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I'd like to thank Alex for his informative response to my post. I've read the World Net Daily article again, and while I certainly agree with Hagee's conclusions regarding UN actions in Israel, it is true that he throws in a few other points without providing any real evidence. Clearly, Hagee's article is no substitution for a thorough history of the entire conflict, and in particular the 1948 war. That said, I cannot agree with all of Alex's conclusions.

The crux of the matter seems to be Hagee's statement, "When you declare a war – and lose that war – you must be prepared to live with the consequences of that war." I'll get to that in a moment, but first I'd like to introduce another quote. "This will be a war of extermination and momentous massacre, which will be spoken of like the Mongolian massacres and the Crusades." That was the Arab League's secretary general, Abd al-Ahlman Azzah Pasha, on the eve of the 1948 war. There are many similar quotes, but I think that this one is particularly vivid. Had the Arabs won, there would have been no Jewish refugees -- only Jewish corpses. Accusations that Israel acted too harshly ignore this crucial fact.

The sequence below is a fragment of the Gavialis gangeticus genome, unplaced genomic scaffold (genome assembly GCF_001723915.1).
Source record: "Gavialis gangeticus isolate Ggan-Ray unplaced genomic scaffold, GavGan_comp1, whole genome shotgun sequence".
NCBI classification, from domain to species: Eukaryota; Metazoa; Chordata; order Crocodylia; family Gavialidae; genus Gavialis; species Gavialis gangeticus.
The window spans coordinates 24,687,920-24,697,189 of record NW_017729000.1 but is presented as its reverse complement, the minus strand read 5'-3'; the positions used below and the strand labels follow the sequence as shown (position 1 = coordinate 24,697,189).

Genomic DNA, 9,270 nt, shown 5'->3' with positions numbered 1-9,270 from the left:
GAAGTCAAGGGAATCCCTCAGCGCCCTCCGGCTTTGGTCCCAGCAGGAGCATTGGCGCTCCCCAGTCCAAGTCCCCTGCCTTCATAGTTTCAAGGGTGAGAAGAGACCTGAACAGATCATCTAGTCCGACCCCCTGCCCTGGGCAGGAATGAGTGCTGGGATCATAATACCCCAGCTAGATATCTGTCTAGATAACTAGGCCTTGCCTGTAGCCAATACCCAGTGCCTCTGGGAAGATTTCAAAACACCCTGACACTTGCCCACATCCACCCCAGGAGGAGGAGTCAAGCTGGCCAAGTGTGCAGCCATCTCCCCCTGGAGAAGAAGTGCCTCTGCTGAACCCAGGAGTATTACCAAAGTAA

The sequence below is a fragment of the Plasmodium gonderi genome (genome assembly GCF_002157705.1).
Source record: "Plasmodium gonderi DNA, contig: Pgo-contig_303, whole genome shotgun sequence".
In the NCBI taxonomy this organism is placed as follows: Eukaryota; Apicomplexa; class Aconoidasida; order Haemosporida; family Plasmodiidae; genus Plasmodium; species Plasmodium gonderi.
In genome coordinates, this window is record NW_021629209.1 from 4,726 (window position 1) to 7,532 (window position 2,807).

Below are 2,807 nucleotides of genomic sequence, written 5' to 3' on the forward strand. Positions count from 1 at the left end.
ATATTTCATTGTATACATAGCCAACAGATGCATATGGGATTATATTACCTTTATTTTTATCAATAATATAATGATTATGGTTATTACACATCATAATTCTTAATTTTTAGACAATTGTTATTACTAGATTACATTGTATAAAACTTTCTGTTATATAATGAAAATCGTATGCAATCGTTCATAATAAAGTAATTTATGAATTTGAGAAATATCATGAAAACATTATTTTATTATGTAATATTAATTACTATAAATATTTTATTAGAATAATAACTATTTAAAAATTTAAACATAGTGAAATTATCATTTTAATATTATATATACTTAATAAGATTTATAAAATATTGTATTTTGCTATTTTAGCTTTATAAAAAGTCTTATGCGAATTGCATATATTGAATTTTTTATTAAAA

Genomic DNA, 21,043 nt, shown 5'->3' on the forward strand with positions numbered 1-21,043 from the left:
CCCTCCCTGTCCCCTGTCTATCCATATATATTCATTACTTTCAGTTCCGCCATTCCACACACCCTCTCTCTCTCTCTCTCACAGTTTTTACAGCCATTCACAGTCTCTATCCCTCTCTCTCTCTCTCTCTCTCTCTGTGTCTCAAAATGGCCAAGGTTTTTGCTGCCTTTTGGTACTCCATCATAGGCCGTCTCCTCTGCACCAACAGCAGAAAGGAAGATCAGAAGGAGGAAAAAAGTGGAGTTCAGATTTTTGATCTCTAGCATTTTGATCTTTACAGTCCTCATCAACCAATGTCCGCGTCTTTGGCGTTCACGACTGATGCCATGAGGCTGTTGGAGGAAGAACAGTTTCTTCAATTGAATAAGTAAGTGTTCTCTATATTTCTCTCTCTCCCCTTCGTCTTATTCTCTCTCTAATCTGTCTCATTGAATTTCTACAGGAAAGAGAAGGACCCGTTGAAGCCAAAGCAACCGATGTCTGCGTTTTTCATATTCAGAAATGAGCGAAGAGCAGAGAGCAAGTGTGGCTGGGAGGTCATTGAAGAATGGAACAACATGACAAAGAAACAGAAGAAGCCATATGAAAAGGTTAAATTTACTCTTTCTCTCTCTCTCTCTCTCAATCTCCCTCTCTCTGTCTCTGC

To keep my post from being longer than the articles themselves, I’ll skip the important issue of how large numbers of Palestinians became refugees – in other words, what exactly Israel’s actions were – though perhaps I’ll get back to it another time. Instead, I’d like to talk about the Palestinians themselves. “When you declare a war – and lose that war – you must be prepared to live with the consequences off that war.” The first phase of the war, lasting from November 29, 1947 until April 1, 1948, was a Palestinian offensive resulting in heavy Jewish casualties – and therefore Palestinian Arabs share the blame for the attempted “war of extermination.”